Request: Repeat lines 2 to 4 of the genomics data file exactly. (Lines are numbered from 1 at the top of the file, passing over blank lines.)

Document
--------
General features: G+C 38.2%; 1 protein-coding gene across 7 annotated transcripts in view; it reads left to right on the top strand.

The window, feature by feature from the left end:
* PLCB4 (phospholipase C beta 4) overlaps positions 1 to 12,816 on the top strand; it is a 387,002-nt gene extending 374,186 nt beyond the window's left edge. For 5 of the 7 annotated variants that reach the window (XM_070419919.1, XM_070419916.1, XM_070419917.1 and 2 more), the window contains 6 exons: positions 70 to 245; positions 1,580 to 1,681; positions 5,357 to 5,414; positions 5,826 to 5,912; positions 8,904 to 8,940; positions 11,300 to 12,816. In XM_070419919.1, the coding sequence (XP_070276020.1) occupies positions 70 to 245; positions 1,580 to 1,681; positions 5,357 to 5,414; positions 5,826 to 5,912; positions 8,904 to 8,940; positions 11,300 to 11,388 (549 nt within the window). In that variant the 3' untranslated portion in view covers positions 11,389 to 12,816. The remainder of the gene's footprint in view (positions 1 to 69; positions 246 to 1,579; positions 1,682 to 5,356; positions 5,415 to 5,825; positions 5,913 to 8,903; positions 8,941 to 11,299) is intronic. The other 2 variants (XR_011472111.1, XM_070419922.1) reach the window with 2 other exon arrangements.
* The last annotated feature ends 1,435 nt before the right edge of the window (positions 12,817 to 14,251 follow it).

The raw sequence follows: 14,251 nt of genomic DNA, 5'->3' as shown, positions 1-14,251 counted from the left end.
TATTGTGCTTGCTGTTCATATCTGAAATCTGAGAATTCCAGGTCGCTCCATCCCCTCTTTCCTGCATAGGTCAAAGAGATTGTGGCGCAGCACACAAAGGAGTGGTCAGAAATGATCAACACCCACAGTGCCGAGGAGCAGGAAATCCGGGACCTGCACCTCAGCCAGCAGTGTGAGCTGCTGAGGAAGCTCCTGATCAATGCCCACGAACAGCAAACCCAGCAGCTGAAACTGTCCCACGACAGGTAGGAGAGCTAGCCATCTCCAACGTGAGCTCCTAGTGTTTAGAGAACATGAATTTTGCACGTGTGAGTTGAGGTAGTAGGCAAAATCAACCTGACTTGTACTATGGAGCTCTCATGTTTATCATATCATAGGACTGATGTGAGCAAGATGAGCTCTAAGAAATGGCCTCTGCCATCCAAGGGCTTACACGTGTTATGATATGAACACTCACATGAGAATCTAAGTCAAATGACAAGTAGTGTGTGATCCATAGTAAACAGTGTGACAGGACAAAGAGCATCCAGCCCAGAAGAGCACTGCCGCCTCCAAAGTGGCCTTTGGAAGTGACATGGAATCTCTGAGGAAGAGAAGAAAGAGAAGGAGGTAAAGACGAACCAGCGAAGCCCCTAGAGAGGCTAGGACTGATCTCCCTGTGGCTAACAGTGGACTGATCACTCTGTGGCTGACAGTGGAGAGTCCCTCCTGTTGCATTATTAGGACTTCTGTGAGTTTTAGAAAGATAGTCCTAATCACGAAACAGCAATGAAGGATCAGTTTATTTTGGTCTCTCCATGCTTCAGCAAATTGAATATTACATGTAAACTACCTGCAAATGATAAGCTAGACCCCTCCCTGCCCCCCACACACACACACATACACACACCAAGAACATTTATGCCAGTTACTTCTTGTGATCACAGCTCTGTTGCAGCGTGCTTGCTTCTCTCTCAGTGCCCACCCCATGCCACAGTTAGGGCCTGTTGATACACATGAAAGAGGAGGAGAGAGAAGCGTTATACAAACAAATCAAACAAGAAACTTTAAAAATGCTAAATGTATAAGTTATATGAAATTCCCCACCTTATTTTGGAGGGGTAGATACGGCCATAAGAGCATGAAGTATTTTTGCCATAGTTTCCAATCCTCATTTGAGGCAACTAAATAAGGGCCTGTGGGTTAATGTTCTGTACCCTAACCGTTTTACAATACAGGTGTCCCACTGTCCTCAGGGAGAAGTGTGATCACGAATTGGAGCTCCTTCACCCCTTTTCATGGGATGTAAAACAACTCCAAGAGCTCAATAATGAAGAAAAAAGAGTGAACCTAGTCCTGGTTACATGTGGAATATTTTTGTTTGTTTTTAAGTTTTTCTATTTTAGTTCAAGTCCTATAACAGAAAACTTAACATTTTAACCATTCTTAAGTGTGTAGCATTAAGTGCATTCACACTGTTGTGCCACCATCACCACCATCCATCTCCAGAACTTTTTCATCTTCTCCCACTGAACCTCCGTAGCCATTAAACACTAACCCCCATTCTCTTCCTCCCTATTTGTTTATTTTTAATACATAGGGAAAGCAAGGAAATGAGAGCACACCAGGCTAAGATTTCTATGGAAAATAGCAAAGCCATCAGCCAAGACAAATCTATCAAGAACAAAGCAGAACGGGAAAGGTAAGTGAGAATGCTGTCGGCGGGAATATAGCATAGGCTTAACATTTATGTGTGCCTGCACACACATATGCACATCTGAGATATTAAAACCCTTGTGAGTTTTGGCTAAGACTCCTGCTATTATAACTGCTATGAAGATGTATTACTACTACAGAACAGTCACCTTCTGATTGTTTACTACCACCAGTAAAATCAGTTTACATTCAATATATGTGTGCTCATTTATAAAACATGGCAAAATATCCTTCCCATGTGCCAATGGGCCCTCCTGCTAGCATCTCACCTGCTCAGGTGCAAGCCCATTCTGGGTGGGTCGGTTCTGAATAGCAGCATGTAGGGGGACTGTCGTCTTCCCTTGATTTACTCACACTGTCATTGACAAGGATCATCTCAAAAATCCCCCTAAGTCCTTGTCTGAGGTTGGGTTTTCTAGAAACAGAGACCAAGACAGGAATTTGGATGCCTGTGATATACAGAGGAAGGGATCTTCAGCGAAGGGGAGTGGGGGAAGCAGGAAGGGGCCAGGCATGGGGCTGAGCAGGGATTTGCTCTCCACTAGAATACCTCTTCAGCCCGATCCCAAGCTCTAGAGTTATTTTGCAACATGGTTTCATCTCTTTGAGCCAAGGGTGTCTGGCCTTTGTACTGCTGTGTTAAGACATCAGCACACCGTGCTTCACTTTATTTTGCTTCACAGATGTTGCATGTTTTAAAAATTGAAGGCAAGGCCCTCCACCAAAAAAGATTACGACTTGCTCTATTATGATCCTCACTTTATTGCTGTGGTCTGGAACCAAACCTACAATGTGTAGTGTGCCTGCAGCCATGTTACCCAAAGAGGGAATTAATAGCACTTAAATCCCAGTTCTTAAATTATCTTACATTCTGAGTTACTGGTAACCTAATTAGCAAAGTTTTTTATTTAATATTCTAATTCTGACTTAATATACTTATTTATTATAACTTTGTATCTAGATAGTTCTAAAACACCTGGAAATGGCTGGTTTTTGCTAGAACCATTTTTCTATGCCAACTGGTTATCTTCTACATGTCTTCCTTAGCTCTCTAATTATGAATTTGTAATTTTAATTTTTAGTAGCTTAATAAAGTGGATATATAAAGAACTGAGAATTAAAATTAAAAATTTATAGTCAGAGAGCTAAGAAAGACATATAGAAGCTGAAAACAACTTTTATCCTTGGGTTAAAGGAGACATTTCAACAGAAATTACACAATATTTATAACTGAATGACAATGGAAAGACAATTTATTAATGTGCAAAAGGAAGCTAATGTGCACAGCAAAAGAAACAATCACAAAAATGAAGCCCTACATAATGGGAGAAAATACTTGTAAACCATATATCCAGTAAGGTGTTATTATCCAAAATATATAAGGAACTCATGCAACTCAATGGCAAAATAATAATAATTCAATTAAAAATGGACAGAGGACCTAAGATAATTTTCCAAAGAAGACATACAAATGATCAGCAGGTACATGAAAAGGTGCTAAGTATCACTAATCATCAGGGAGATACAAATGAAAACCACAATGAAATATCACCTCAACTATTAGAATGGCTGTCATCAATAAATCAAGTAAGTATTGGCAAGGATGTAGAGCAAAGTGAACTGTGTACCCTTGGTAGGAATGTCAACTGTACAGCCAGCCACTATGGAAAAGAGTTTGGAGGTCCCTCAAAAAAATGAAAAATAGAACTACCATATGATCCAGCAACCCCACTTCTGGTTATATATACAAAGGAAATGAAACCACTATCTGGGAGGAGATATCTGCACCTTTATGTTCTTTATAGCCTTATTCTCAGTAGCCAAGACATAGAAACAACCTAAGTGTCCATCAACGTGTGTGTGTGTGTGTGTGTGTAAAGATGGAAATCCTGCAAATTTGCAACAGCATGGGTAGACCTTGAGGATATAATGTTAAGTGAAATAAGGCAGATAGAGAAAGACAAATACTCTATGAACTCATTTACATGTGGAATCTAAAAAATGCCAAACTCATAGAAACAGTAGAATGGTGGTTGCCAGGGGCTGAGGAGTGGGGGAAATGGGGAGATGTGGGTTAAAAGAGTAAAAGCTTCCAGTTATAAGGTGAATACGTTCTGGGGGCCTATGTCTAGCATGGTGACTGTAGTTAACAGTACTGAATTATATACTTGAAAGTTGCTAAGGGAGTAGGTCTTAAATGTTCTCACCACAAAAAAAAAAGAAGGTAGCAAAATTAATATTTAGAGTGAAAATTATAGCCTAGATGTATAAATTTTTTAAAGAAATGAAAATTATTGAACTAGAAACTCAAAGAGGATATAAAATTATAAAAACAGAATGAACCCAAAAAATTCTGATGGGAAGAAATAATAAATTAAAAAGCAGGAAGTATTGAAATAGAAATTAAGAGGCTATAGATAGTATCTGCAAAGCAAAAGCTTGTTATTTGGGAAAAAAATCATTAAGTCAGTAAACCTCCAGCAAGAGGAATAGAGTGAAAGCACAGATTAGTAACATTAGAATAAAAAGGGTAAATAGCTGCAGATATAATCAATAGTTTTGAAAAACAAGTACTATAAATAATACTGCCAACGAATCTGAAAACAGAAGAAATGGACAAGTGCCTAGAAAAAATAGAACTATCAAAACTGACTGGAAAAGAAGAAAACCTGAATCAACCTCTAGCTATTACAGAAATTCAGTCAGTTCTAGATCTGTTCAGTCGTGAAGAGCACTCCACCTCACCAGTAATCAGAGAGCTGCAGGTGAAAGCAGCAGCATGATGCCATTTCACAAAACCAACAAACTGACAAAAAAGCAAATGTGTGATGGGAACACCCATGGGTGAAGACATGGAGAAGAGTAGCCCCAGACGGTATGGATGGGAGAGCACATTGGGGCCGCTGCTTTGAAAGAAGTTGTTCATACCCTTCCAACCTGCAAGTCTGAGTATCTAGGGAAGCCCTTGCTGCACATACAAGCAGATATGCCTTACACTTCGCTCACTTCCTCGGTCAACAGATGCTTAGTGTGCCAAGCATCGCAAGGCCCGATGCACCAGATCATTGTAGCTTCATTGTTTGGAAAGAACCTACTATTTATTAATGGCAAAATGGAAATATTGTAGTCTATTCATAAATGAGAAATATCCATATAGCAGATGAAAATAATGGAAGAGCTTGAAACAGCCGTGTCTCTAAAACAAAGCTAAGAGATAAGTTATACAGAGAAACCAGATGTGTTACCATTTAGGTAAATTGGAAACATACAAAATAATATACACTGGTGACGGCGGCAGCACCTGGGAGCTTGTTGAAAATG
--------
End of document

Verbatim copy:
The window, feature by feature from the left end:
* PLCB4 (phospholipase C beta 4) overlaps positions 1 to 12,816 on the top strand; it is a 387,002-nt gene extending 374,186 nt beyond the window's left edge. For 5 of the 7 annotated variants that reach the window (XM_070419919.1, XM_070419916.1, XM_070419917.1 and 2 more), the window contains 6 exons: positions 70 to 245; positions 1,580 to 1,681; positions 5,357 to 5,414; positions 5,826 to 5,912; positions 8,904 to 8,940; positions 11,300 to 12,816. In XM_070419919.1, the coding sequence (XP_070276020.1) occupies positions 70 to 245; positions 1,580 to 1,681; positions 5,357 to 5,414; positions 5,826 to 5,912; positions 8,904 to 8,940; positions 11,300 to 11,388 (549 nt within the window). In that variant the 3' untranslated portion in view covers positions 11,389 to 12,816. The remainder of the gene's footprint in view (positions 1 to 69; positions 246 to 1,579; positions 1,682 to 5,356; positions 5,415 to 5,825; positions 5,913 to 8,903; positions 8,941 to 11,299) is intronic. The other 2 variants (XR_011472111.1, XM_070419922.1) reach the window with 2 other exon arrangements.
* The last annotated feature ends 1,435 nt before the right edge of the window (positions 12,817 to 14,251 follow it).